I asked how Richard and Roland had met.  ‘African Footprint’ promoter Wolfgang Bocksch introduced Richard to Roland about eight years ago, and they talked loosely then about doing a theatre in Paarl.  Nothing came of this, but Roland did make an African Footprint wine to be sold at the ‘African Footprint’ shows. After an illness, which necessitated the sale of Seidelberg to Fairview last year, Roland contacted Richard, and they rekindled their idea of a show, choosing Sea Point. Originally the idea was to get Adega to provide the food service, but increasingly Richard and Roland realised that they should be in control of this side of their business too, and appointed Chef Ulli Stamm.  Richard and Roland have developed the story for ‘Kaapse Stories from the Mother City’, with Basil Appollis writing the script for the show.  They are busy casting for the show, which will be specifically aimed at tourists, but also at locals.  The cost of the show and buffet dinner should be around R350.  The show will be a fun mix of dance, humour, pathos, and history, a celebration of what Cape Town is all about, Richard said. Richard sees their venture making a contribution to tourism, in informing tourists about the history of the Cape, in allowing the employment of about 40 staff members to run the operation, and the development of new local entertainment talent.  While we were chatting Richard was keeping an eye on his staff all the time, giving them feedback about do’s and don’ts.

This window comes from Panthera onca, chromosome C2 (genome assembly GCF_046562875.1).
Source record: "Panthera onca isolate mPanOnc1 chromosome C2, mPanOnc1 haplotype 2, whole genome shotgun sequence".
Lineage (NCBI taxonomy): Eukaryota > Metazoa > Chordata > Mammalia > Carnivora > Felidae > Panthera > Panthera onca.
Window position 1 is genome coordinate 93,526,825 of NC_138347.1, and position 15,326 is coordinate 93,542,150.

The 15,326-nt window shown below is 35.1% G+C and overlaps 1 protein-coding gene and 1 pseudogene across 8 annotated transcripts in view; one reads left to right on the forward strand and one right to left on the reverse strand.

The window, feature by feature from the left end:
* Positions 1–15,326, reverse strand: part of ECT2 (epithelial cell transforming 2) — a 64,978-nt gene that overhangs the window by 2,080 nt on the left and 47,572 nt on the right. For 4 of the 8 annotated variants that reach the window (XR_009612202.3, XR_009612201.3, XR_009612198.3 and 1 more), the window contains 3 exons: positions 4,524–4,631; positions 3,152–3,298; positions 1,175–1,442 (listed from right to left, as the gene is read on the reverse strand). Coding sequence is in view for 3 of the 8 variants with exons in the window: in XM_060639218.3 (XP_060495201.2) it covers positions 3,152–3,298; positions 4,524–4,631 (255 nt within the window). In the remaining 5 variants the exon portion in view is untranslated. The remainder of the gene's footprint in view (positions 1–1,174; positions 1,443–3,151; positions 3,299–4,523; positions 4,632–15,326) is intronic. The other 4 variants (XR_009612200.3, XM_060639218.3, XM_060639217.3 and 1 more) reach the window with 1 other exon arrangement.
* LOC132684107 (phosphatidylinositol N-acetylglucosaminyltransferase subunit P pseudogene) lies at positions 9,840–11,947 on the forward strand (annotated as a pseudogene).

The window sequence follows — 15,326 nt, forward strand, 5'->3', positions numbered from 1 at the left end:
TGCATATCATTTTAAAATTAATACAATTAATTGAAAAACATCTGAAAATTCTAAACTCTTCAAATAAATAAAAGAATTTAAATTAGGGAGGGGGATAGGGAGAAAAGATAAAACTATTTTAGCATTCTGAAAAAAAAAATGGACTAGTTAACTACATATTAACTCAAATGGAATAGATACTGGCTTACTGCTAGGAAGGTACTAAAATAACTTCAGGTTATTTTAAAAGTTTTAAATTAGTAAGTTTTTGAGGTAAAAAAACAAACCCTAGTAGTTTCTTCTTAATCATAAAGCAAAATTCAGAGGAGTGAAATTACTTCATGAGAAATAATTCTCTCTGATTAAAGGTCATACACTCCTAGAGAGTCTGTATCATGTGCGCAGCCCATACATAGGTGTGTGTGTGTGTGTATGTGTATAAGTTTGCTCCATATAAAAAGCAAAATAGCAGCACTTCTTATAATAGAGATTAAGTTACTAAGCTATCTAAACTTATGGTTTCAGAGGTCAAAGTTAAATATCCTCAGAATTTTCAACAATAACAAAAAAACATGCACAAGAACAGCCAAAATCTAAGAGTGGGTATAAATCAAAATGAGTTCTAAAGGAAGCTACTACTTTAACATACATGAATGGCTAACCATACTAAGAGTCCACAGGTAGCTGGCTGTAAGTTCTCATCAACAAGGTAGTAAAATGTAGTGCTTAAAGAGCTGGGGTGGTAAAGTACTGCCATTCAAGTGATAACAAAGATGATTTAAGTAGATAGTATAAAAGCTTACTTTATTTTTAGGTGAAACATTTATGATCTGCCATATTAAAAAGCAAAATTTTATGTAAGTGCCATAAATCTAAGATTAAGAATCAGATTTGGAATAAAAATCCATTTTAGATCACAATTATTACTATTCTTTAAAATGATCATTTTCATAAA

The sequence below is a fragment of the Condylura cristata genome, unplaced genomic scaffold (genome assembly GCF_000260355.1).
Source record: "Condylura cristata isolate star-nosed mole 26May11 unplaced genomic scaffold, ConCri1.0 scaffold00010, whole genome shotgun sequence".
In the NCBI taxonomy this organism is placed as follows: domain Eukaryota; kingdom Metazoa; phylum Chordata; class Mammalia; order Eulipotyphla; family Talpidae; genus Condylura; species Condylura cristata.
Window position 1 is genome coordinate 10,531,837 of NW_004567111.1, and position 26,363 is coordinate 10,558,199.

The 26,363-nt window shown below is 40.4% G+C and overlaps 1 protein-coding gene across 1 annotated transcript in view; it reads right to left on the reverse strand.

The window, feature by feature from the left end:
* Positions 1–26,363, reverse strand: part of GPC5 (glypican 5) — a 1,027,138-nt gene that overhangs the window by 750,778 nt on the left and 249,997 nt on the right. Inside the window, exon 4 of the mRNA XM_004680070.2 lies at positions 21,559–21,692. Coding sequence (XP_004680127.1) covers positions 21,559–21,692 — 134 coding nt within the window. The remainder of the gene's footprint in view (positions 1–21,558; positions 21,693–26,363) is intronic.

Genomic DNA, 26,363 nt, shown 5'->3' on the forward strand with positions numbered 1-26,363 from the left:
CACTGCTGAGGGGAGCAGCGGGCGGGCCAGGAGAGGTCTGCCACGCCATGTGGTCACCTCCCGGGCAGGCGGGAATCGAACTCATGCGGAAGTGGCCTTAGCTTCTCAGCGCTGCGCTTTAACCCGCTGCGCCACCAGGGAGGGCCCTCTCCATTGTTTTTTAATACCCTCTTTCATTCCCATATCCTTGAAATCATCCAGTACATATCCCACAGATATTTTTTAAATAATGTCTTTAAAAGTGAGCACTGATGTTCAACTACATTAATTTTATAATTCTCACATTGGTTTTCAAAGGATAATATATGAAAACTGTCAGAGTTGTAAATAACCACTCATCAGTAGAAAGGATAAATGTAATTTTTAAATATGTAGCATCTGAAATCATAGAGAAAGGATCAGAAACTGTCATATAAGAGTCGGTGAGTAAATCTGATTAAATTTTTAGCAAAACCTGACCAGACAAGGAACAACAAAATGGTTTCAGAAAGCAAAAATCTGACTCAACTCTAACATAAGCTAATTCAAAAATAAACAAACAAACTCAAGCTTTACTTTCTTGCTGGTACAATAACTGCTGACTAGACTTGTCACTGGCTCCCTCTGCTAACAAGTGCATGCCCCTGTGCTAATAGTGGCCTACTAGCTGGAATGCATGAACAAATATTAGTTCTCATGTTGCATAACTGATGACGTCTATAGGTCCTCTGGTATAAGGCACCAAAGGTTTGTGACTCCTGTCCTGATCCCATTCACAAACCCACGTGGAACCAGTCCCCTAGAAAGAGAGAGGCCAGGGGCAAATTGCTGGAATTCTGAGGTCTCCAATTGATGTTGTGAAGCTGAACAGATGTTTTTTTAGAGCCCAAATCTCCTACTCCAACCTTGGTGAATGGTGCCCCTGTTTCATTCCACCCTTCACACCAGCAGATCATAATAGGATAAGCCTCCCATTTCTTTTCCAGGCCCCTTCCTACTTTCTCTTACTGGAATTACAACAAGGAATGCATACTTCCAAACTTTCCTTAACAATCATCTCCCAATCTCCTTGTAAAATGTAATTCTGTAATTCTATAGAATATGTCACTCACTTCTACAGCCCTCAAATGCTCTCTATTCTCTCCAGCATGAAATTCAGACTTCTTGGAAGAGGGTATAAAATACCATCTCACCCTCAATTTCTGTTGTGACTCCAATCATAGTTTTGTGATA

Chef Ulli previously worked at Arnold’s, Papino’s in Hout Bay, and then owned Trattoria Maranello in Camps Bay.  Despite his German background, there are no German dishes in his extensive menu, instead being more focused on Mediterranean cuisine, and specially Italian.  The tables on the deck outside have grey tops, and the chairs are grey plastic.  There are no table cloths but there are material serviettes.  Each table has a red candle in a glass, a salt and pepper grinder, and Willowcreek decorated olive oil and balsamic vinegars jars were brought to the table. Cutlery is ordinary. Small self-baked seed loaf slices were brought to the table. The menu is introduced by Chef Ulli in English, French, and Italian, and he writes: “It has always been my passion to bring the real culinary traditions of the Mediterranean to my table and ‘Richard’s’ is my way of sharing this experience. We proudly use locally raised and organically grown ingredients wherever possible and make sure high quality imports are used wherever necessary. Our menu is designed to encourage you to sample many different items. My team and I are honoured to cook for you and look forward to seeing you again and again and…” . The rules of the house are also listed, children under three years generously eating for free, food tolerance information is welcomed, all dishes are prepared ‘al minuto‘ and can be ordered without chilli. All dishes come with a side of salad or vegetables, and a choice of starch.